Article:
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Post-exposure treatment with whole inactivated H5N1 avian influenza virus protects against lethal homologous virus infection in mice.
Sci Rep. 2016 07 12; 6:29433.SR

Abstract

Concerns with H5N1 influenza viruses include their prevalence in wild and domestic poultry, high mortality rate (~60%) in humans with some strains, lack of pre-existing immunity in humans, and the possibility that these viruses acquire mutations that enable efficient transmission between humans. H5 subtype viruses of Eurasian origin have recently appeared in wild and domestic bird populations in North America, and have led to the generation of new virus strains that are highly pathogenic in poultry. These new H5 HA containing viruses with their ability to evolve rapidly represent an unknown threat to humans in contact with infected poultry, and vaccination with an off-the-shelf vaccine may be impractical to provide protection to at-risk individuals. Instead, we have evaluated the efficacy of a formalin-inactivated vaccine, which could be derived directly from a circulating virus, to provide post-exposure protection. This strategy was evaluated using a prototypic highly pathogenic avian H5N1 strain, A/Vietnam/1203/2004, and demonstrated rapid induction of adaptive immune responses providing protection in a mammalian model of lethal infection. Additionally, this post-exposure vaccine was highly efficacious when administered 24 hours after exposure. This study offers a platform for developing effective post-exposure vaccines for treatment of highly virulent influenza infections.

Authors+Show Affiliations

Department of Medical Microbiology, University of Manitoba, Winnipeg, Manitoba, Canada. High Containment Respiratory Viruses, Special Pathogens Program, Public Health Agency of Canada, Winnipeg, Manitoba, Canada.High Containment Respiratory Viruses, Special Pathogens Program, Public Health Agency of Canada, Winnipeg, Manitoba, Canada.Department of Medical Microbiology, University of Manitoba, Winnipeg, Manitoba, Canada. High Containment Respiratory Viruses, Special Pathogens Program, Public Health Agency of Canada, Winnipeg, Manitoba, Canada.Département des Technologies de laboratoire, Cégep de Sherbrooke, Sherbrooke, Québec, Canada.High Containment Respiratory Viruses, Special Pathogens Program, Public Health Agency of Canada, Winnipeg, Manitoba, Canada.Department of Medical Microbiology, University of Manitoba, Winnipeg, Manitoba, Canada. High Containment Respiratory Viruses, Special Pathogens Program, Public Health Agency of Canada, Winnipeg, Manitoba, Canada.

Pub Type(s)

Journal Article

Language

eng

PubMed ID

27405487

Citation

Hagan, Mable, et al. "Post-exposure Treatment With Whole Inactivated H5N1 Avian Influenza Virus Protects Against Lethal Homologous Virus Infection in Mice." Scientific Reports, vol. 6, 2016, p. 29433.
Hagan M, Ranadheera C, Audet J, et al. Post-exposure treatment with whole inactivated H5N1 avian influenza virus protects against lethal homologous virus infection in mice. Sci Rep. 2016;6:29433.
Hagan, M., Ranadheera, C., Audet, J., Morin, J., Leung, A., & Kobasa, D. (2016). Post-exposure treatment with whole inactivated H5N1 avian influenza virus protects against lethal homologous virus infection in mice. Scientific Reports, 6, 29433. https://doi.org/10.1038/srep29433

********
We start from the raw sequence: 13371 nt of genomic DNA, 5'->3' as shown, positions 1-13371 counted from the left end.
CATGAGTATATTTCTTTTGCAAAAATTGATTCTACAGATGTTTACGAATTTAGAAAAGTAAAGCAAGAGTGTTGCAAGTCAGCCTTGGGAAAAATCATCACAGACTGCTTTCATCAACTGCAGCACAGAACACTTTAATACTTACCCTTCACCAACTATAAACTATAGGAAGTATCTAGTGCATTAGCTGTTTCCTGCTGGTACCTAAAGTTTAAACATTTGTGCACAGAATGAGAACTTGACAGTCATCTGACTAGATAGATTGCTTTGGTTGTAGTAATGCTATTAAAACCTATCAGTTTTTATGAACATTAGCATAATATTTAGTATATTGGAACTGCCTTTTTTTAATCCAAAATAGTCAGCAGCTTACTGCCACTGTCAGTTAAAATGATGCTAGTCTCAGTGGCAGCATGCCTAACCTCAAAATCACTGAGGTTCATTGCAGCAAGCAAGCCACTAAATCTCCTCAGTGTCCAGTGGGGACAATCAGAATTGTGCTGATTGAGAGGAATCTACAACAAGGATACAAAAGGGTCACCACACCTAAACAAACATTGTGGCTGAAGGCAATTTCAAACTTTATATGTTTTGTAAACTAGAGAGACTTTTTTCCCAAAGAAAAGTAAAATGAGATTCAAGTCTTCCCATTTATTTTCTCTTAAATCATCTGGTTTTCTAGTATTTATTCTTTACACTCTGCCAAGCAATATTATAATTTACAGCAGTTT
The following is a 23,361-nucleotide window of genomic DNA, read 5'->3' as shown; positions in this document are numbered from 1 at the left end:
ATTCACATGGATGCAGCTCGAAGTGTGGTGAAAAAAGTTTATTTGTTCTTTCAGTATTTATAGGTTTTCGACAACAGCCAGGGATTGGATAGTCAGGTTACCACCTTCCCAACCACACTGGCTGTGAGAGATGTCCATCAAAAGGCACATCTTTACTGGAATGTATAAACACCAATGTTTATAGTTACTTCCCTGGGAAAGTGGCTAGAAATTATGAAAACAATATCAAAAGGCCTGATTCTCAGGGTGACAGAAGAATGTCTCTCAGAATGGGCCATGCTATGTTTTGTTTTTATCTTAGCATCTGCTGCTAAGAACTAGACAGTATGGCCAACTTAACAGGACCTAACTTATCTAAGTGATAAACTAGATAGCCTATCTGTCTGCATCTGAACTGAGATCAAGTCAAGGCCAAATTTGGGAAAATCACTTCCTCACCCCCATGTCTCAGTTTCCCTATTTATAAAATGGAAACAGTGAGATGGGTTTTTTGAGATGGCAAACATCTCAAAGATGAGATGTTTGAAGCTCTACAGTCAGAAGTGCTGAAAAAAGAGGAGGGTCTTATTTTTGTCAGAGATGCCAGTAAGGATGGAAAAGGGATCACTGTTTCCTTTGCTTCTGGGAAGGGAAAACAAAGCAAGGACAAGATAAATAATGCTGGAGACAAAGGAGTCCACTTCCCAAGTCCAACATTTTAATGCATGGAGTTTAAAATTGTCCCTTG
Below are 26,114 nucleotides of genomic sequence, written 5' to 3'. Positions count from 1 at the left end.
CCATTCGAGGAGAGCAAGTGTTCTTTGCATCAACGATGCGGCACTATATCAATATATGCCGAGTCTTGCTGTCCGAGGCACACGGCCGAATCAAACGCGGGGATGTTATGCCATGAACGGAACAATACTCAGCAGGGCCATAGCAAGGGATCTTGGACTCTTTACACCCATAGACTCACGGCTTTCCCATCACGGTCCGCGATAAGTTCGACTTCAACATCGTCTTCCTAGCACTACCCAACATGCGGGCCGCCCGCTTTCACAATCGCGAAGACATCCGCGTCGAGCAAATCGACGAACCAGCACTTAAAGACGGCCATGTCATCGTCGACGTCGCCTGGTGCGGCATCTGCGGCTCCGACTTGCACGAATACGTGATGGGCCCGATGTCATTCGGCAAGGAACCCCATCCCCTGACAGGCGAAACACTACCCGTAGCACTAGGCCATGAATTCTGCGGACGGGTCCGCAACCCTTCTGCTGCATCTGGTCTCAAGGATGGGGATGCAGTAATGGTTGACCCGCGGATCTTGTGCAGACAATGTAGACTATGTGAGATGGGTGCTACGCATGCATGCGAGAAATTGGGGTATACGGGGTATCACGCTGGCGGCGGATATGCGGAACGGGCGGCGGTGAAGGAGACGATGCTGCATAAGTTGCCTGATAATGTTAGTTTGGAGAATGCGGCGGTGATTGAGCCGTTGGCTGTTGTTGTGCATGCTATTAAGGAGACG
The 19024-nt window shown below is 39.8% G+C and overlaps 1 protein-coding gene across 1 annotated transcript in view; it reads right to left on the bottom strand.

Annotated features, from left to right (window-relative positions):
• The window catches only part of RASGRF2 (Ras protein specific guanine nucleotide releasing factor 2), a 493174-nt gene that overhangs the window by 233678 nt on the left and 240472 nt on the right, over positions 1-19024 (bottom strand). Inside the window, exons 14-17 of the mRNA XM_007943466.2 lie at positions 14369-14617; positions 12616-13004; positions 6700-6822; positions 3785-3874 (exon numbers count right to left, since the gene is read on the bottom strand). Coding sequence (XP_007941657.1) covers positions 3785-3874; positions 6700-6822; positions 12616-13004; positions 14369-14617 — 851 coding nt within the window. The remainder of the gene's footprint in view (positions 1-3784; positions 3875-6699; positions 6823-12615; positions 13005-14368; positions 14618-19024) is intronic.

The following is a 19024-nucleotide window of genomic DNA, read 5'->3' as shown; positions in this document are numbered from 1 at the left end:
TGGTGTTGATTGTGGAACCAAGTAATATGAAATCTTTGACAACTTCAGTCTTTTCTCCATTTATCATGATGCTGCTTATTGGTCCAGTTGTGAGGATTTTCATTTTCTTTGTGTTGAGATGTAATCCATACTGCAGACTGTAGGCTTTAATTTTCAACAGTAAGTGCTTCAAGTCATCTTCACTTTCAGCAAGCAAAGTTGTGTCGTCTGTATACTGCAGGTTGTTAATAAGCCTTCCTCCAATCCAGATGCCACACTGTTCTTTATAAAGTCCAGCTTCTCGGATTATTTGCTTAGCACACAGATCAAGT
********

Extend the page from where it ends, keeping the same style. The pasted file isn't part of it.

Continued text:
Hagan M, et al. Post-exposure Treatment With Whole Inactivated H5N1 Avian Influenza Virus Protects Against Lethal Homologous Virus Infection in Mice. Sci Rep. 2016 07 12;6:29433. PubMed PMID: 27405487.
* Article titles in AMA citation format should be in sentence-case
TY - JOUR T1 - Post-exposure treatment with whole inactivated H5N1 avian influenza virus protects against lethal homologous virus infection in mice. AU - Hagan,Mable, AU - Ranadheera,Charlene, AU - Audet,Jonathan, AU - Morin,Jocelyn, AU - Leung,Anders, AU - Kobasa,Darwyn, Y1 - 2016/07/12/ PY - 2016/04/11/received PY - 2016/06/14/accepted PY - 2016/7/14/entrez PY - 2016/7/14/pubmed PY - 2018/7/11/medline SP - 29433 EP - 29433 JF - Scientific reports JO - Sci Rep VL - 6 N2 - Concerns with H5N1 influenza viruses include their prevalence in wild and domestic poultry, high mortality rate (~60%) in humans with some strains, lack of pre-existing immunity in humans, and the possibility that these viruses acquire mutations that enable efficient transmission between humans. H5 subtype viruses of Eurasian origin have recently appeared in wild and domestic bird populations in North America, and have led to the generation of new virus strains that are highly pathogenic in poultry. These new H5 HA containing viruses with their ability to evolve rapidly represent an unknown threat to humans in contact with infected poultry, and vaccination with an off-the-shelf vaccine may be impractical to provide protection to at-risk individuals. Instead, we have evaluated the efficacy of a formalin-inactivated vaccine, which could be derived directly from a circulating virus, to provide post-exposure protection. This strategy was evaluated using a prototypic highly pathogenic avian H5N1 strain, A/Vietnam/1203/2004, and demonstrated rapid induction of adaptive immune responses providing protection in a mammalian model of lethal infection. Additionally, this post-exposure vaccine was highly efficacious when administered 24 hours after exposure. This study offers a platform for developing effective post-exposure vaccines for treatment of highly virulent influenza infections. SN - 2045-2322 UR - https://www.unboundmedicine.com/medline/citation/27405487/Post_exposure_treatment_with_whole_inactivated_H5N1_avian_influenza_virus_protects_against_lethal_homologous_virus_infection_in_mice_ DB - PRIME DP - Unbound Medicine ER -